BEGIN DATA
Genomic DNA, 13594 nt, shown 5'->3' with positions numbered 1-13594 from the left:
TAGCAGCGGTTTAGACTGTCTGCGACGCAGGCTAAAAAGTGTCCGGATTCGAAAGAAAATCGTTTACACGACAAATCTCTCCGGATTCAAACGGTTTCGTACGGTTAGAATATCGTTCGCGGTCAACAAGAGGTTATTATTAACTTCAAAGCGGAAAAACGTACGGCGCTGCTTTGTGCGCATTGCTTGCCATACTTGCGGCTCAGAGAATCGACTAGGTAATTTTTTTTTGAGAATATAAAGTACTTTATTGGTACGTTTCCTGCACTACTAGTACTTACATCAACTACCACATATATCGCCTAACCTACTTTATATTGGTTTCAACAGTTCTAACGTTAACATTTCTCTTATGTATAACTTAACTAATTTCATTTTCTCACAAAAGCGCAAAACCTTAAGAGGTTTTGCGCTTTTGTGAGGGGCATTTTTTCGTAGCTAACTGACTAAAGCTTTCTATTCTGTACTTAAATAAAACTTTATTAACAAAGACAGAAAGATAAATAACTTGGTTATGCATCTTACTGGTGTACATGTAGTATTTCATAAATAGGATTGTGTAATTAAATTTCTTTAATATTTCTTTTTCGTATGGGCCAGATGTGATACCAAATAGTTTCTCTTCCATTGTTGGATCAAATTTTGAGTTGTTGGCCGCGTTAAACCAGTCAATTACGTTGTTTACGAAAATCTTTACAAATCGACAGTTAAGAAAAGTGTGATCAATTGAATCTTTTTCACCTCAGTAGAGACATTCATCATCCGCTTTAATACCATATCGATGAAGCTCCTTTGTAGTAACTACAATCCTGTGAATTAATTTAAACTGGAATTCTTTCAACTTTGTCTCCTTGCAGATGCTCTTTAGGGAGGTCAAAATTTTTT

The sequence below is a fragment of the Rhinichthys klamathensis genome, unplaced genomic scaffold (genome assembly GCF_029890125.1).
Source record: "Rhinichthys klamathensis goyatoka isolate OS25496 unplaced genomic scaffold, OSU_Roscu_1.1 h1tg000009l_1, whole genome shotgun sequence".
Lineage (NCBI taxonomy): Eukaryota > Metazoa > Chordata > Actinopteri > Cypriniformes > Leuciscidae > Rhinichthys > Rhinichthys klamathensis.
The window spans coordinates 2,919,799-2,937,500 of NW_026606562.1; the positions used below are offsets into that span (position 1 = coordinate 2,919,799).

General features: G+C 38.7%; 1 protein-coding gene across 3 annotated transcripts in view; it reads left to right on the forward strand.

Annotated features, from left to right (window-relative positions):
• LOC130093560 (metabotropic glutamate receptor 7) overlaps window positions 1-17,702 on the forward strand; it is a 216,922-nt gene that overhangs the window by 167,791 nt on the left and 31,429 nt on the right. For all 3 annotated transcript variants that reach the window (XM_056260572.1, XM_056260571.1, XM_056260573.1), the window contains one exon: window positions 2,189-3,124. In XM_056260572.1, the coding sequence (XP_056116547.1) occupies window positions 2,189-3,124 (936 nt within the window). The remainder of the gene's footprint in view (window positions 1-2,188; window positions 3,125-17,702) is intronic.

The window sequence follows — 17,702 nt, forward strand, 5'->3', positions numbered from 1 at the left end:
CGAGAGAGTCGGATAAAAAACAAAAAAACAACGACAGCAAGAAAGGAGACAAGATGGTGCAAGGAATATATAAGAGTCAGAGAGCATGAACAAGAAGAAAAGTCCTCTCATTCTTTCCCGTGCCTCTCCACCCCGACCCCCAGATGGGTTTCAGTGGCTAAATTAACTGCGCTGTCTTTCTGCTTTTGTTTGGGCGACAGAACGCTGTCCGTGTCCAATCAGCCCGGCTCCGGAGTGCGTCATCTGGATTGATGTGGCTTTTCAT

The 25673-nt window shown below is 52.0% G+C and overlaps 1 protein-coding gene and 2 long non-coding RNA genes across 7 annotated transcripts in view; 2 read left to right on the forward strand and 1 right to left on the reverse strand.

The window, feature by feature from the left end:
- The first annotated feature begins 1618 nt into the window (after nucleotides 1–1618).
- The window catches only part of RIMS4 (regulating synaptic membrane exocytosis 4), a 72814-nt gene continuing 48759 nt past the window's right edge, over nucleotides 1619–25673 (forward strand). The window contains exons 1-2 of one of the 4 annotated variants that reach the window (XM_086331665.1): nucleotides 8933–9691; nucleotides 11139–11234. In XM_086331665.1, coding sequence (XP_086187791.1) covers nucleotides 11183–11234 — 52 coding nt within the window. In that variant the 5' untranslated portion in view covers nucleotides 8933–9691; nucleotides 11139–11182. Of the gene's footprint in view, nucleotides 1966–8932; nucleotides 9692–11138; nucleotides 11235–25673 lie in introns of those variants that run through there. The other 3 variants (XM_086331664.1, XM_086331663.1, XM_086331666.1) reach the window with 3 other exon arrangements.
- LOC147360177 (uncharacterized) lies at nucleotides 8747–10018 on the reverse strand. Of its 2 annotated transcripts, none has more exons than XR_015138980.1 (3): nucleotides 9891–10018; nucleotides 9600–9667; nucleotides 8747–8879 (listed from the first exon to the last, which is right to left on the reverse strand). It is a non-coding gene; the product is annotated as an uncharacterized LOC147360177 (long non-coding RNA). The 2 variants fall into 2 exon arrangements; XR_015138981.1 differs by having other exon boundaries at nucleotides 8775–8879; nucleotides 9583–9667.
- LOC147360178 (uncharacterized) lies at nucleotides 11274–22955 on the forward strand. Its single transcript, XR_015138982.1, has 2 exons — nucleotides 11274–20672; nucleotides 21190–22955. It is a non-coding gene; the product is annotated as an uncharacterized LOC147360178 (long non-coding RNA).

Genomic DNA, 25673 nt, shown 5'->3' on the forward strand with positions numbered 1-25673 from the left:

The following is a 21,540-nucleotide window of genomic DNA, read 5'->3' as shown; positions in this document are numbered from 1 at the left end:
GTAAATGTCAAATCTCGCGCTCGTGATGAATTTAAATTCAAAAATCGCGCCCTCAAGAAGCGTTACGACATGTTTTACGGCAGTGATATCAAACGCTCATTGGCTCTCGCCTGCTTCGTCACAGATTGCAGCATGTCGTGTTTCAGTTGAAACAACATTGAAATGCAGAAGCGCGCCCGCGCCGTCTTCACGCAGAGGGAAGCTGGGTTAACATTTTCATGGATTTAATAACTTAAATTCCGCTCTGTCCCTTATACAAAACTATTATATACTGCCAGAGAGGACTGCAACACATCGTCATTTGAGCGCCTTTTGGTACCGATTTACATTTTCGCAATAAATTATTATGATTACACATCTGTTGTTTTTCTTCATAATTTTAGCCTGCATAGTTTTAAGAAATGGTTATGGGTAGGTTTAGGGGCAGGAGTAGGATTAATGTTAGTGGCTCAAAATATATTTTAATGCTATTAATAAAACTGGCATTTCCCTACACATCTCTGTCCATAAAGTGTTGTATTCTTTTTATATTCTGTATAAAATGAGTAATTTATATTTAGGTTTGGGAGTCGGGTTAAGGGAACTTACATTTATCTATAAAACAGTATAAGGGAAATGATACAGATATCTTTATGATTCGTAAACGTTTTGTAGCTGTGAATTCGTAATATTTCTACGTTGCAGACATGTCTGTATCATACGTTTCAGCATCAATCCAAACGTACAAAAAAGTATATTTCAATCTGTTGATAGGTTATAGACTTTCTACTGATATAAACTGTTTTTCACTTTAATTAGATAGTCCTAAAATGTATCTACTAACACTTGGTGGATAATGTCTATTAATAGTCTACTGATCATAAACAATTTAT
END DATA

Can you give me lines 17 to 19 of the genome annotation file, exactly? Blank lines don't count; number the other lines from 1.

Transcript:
- LOC147360178 (uncharacterized) lies at nucleotides 11274–22955 on the forward strand. Its single transcript, XR_015138982.1, has 2 exons — nucleotides 11274–20672; nucleotides 21190–22955. It is a non-coding gene; the product is annotated as an uncharacterized LOC147360178 (long non-coding RNA).

Genomic DNA, 25673 nt, shown 5'->3' on the forward strand with positions numbered 1-25673 from the left:

The following is a 21,540-nucleotide window of genomic DNA, read 5'->3' as shown; positions in this document are numbered from 1 at the left end: